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To combat surging COVID-19 cases elsewhere, Connecticut requiring quarantine for travelers from 31 states

Gov. Ned Lamont looks along the shoreline at beachgoers enjoying time at Hammonasset Beach Thursday, July 2, 2020, in Madison.
Gov. Ned Lamont looks along the shoreline at beachgoers enjoying time at Hammonasset Beach Thursday, July 2, 2020, in Madison. (Kassi Jackson/The Hartford Courant)

Taking new action to restrict travel from regions of the country with surging COVID-19 cases, Connecticut has added 10 more states to its travel advisory list and removed one, for a total of 31 states from which travelers are required to either test negative for coronavirus or self-quarantine for 14 days.

The growing list means that travelers from much of the country are restricted upon entry into Connecticut. The decision also raises new questions about the ability of sports teams to travel to and from Connecticut.

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As states across the country see spikes in COVID-19 cases, the number of states on the list has grown larger. Because of this, Connecticut’s advisory list is “a fast-moving target,” Gov. Ned Lamont said Tuesday.

“Unfortunately it’s not going down, it’s going up,” Lamont said. “I worry.”

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The state’s website says the 14-day self-quarantine “is the best option to prevent spread of disease,” but those who cannot quarantine can also enter the state by testing negative for coronavirus within 72 hours before they cross the state line.

The self-quarantine measure applies to anyone traveling into Connecticut, whether they’re entering the state by car, train or plane.

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“You go to a hot spot, you come back to this state, you either have a test that shows you tested negative or you must quarantine for 14 days,‘' Gov. Ned Lamont said at a Monday news conference when he announced the state would track all arrivals from states on its advisory list.

Although the advisory list has been in place since late June, Lamont’s Monday announcement outlined new guidelines that also require travelers to fill out an online form in order to enter the state. That form requires travelers to self-certify that they’re following the self-quarantine guidelines. Travelers who refuse to fill out the questionnaire may face a fine of up to $1,000.

Lamont said Monday that the state has “no plans” to begin issuing fines yet.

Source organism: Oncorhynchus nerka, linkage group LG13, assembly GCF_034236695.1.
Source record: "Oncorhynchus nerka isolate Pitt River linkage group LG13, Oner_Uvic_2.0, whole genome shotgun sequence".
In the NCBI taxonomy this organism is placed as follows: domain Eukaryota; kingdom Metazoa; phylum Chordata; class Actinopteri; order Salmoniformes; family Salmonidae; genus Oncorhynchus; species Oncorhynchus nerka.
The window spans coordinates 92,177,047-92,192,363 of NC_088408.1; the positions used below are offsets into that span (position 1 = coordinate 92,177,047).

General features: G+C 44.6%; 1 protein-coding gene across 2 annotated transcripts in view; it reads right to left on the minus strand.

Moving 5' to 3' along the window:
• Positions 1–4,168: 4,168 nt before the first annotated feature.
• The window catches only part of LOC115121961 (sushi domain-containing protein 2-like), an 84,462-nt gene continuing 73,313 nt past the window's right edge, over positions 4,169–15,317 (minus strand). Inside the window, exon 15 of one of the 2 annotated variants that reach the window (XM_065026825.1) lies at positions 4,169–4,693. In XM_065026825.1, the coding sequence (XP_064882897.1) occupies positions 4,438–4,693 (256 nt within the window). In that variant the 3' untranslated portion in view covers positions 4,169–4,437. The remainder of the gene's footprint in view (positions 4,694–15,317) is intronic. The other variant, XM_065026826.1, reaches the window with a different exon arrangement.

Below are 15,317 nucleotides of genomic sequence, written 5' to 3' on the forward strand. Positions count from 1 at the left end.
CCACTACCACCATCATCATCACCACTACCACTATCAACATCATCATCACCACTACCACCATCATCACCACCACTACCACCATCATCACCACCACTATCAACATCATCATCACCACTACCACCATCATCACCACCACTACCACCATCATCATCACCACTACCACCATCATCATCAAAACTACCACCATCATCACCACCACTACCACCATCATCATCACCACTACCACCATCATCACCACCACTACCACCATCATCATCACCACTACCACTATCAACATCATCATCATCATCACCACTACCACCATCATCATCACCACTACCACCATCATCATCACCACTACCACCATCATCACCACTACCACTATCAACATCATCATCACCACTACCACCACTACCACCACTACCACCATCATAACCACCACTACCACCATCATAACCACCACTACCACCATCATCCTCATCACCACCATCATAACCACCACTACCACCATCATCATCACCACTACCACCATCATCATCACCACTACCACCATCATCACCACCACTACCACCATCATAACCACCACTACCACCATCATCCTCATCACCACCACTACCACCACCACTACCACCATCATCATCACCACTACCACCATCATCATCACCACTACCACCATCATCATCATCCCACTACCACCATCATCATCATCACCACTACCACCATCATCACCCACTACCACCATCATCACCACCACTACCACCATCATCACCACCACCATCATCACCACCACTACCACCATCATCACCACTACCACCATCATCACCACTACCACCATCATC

The state “wanted to make sure that people knew how seriously we are taking the quarantine,” Lamont said Tuesday.

The governor formalized the new guidelines in an executive order, which the state released late Tuesday evening. The new guidelines take effect at 12:01 a.m. Friday, meaning that travelers entering the state after then will be required to fill out the health questionnaire and follow the self-quarantine protocol. The questionnaire was also posted online late Tuesday evening.

With well over half the states in the U.S. now on Connecticut’s advisory list, the state is increasingly closing itself off from visitors — and, potentially, from danger.

The travel advisory aims to reduce COVID-19 spread from hot spot states, defined as places with a new daily positive test rate higher than 10 per 100,000 residents or a 10% or higher positivity rate over a 7-day period.

In addition to the 22 states previously on the list, Connecticut has now added Alaska, Delaware, Indiana, Maryland, Missouri, Montana, North Dakota, Nebraska, Virginia and Washington state. Minnesota, which was on the list as of Monday, has now been removed.

The list also includes Alabama, Arkansas, Arizona, California, Florida, Georgia, Iowa, Idaho, Kansas, Louisiana, Mississippi, North Carolina, New Mexico, Nevada, Ohio, Oklahoma, South Carolina, Tennessee, Texas, Utah and Wisconsin.

Connecticut has coordinated its travel advisory with neighboring states New York and New Jersey, which also expanded their lists and stepped up enforcement in recent days.

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Lamont said the specter of a fine, and the travel advisory itself, is meant to safeguard the progress that Connecticut has made in fighting back the coronavirus.

“The numbers are all trending, blessedly, in the right direction, still,” he said Monday. The new rules are “one more way we can remind people we’re taking this seriously.”

The full travel advisory list and the health questionnaire can be found on the state’s website.

Emily Brindley can be reached at ebrindley@courant.com.

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